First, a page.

State Dept.: Al-Maliki's moves not a coup

Iraqi Prime Minister Nouri al-Maliki’s decision to deploy special forces loyal to him around Baghdad does not amount to a coup, State Department deputy spokeswoman Marie Harf said Monday.

“That seems a strange word to use,” Harf said when a reporter asked if the United States would describe the deployment on Sunday as part of a coup.

Al-Maliki “is still the prime minister,” Harf added. “So by definition, coup would not be it.”

Harf said she couldn’t speak for al-Maliki and his intentions for the deployment, but added that the Iraqi government does face a security challenge from militants of the Islamic State in Iraq and Syria (ISIS).

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Reports on Sunday said al-Maliki deployed the special forces around Baghdad after he signaled in a speech he would remain prime minister for a third term.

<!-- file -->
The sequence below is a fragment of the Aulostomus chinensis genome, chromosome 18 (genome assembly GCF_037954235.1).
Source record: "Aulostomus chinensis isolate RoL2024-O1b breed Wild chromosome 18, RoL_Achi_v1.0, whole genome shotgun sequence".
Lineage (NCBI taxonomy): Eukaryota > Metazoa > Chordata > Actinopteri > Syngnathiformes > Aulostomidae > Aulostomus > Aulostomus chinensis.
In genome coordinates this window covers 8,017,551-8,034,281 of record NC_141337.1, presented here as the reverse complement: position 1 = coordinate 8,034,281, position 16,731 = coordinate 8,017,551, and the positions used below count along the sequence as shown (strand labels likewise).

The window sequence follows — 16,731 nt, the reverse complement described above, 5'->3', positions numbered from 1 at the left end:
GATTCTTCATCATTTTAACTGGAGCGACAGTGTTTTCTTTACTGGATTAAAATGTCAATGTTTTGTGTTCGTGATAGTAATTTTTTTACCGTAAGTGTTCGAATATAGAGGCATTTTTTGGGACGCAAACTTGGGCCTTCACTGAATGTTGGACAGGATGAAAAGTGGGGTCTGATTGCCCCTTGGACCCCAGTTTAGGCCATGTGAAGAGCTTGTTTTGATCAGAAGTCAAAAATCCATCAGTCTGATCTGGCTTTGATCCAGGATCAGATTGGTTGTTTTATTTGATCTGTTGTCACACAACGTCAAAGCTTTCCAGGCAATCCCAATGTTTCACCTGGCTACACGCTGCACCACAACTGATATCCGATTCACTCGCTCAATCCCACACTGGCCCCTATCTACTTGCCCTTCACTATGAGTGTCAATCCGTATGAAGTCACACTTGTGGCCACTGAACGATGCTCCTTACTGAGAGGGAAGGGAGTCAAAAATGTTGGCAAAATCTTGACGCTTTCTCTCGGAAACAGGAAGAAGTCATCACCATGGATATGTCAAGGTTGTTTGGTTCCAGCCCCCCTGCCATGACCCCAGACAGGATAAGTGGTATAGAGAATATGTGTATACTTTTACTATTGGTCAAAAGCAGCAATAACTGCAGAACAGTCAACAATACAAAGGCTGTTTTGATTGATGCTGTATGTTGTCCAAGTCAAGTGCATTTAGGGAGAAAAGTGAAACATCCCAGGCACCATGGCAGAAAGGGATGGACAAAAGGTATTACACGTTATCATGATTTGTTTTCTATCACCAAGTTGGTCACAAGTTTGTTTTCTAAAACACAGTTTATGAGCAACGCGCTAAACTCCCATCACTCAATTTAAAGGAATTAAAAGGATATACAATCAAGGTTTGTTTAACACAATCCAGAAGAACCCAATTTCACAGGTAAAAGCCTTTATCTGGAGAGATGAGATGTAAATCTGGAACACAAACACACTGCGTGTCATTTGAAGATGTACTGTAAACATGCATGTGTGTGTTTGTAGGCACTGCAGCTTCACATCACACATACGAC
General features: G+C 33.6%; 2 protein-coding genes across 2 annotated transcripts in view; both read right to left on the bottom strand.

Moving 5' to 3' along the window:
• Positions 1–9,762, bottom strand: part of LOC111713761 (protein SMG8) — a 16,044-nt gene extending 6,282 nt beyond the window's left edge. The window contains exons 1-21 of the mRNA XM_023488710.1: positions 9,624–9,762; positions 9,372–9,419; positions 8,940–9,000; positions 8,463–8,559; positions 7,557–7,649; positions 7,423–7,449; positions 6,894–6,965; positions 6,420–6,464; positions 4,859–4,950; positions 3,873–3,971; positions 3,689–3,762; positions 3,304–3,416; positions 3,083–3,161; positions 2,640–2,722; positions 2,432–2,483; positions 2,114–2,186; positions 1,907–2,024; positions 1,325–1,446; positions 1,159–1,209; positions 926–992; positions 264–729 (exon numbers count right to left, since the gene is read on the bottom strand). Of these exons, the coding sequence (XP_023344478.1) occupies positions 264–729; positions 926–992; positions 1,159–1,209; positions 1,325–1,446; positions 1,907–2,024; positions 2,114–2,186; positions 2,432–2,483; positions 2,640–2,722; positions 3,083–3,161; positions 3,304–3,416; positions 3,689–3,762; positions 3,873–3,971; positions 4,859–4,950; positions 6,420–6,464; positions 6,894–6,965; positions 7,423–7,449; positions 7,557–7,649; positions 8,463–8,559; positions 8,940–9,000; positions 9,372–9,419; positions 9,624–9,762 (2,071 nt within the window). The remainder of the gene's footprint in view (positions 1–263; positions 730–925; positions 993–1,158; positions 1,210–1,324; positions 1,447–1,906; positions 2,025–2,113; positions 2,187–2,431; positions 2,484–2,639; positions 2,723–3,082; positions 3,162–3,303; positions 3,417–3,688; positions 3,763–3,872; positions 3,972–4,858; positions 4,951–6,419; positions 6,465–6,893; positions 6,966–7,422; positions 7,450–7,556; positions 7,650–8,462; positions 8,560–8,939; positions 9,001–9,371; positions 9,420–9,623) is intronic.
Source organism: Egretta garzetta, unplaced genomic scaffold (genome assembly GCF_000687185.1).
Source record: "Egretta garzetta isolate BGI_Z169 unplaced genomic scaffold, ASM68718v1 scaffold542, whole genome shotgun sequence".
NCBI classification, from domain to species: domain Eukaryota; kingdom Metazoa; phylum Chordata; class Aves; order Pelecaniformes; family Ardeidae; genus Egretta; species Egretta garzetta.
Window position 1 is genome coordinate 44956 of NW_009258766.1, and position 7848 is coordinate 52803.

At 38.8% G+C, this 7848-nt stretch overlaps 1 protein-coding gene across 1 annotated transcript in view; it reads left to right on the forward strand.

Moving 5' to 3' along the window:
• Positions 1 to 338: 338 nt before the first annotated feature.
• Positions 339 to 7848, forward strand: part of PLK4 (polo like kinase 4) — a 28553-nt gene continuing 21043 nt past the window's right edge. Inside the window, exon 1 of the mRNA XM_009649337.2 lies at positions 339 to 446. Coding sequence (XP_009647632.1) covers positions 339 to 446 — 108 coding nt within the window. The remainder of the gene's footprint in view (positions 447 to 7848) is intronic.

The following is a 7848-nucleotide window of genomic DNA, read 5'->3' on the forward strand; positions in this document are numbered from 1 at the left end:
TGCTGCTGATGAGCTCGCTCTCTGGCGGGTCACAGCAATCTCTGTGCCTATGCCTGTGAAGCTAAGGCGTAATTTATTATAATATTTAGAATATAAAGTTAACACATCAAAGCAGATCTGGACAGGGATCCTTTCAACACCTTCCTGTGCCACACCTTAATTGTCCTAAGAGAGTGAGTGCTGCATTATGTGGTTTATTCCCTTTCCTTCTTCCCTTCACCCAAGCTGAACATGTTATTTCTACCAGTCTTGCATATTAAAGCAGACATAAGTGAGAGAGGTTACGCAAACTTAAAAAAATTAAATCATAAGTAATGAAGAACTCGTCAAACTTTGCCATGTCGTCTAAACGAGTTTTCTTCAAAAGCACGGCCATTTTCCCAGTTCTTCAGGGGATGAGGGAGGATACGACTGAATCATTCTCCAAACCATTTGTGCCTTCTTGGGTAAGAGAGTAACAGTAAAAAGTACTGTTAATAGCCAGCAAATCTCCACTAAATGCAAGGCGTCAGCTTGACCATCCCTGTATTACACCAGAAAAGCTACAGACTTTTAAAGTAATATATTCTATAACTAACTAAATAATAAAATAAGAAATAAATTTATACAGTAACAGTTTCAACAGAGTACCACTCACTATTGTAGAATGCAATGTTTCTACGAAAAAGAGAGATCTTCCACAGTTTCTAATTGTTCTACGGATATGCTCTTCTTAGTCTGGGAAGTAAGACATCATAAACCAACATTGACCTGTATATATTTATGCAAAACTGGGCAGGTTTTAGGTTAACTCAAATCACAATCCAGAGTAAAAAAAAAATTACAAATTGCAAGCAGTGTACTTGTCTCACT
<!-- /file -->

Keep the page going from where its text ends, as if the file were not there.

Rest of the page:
Al-Maliki accused Iraqi President Fouad Massoum of engaging in a coup because he failed to name a new prime minister by Sunday’s deadline.

“This attitude represents a coup on the constitution and the political process in a country that is governed by a democratic and federal system,” al-Maliki said in a televised address, according to The Washington Times.

Secretary of State John Kerry later urged al-Maliki not to make it more difficult to form a new Iraqi government.

On Monday, Iraq’s president nominated Haider al-Abadi to be Iraq’s new prime minister. Vice President Biden called al-Abadi and congratulated him on the nomination. 

Harf stopped short of fully endorsing al-Abadi and said the U.S. “never supported any one person or one party here.” Al-Abadi now has 30 days to present a new government for approval.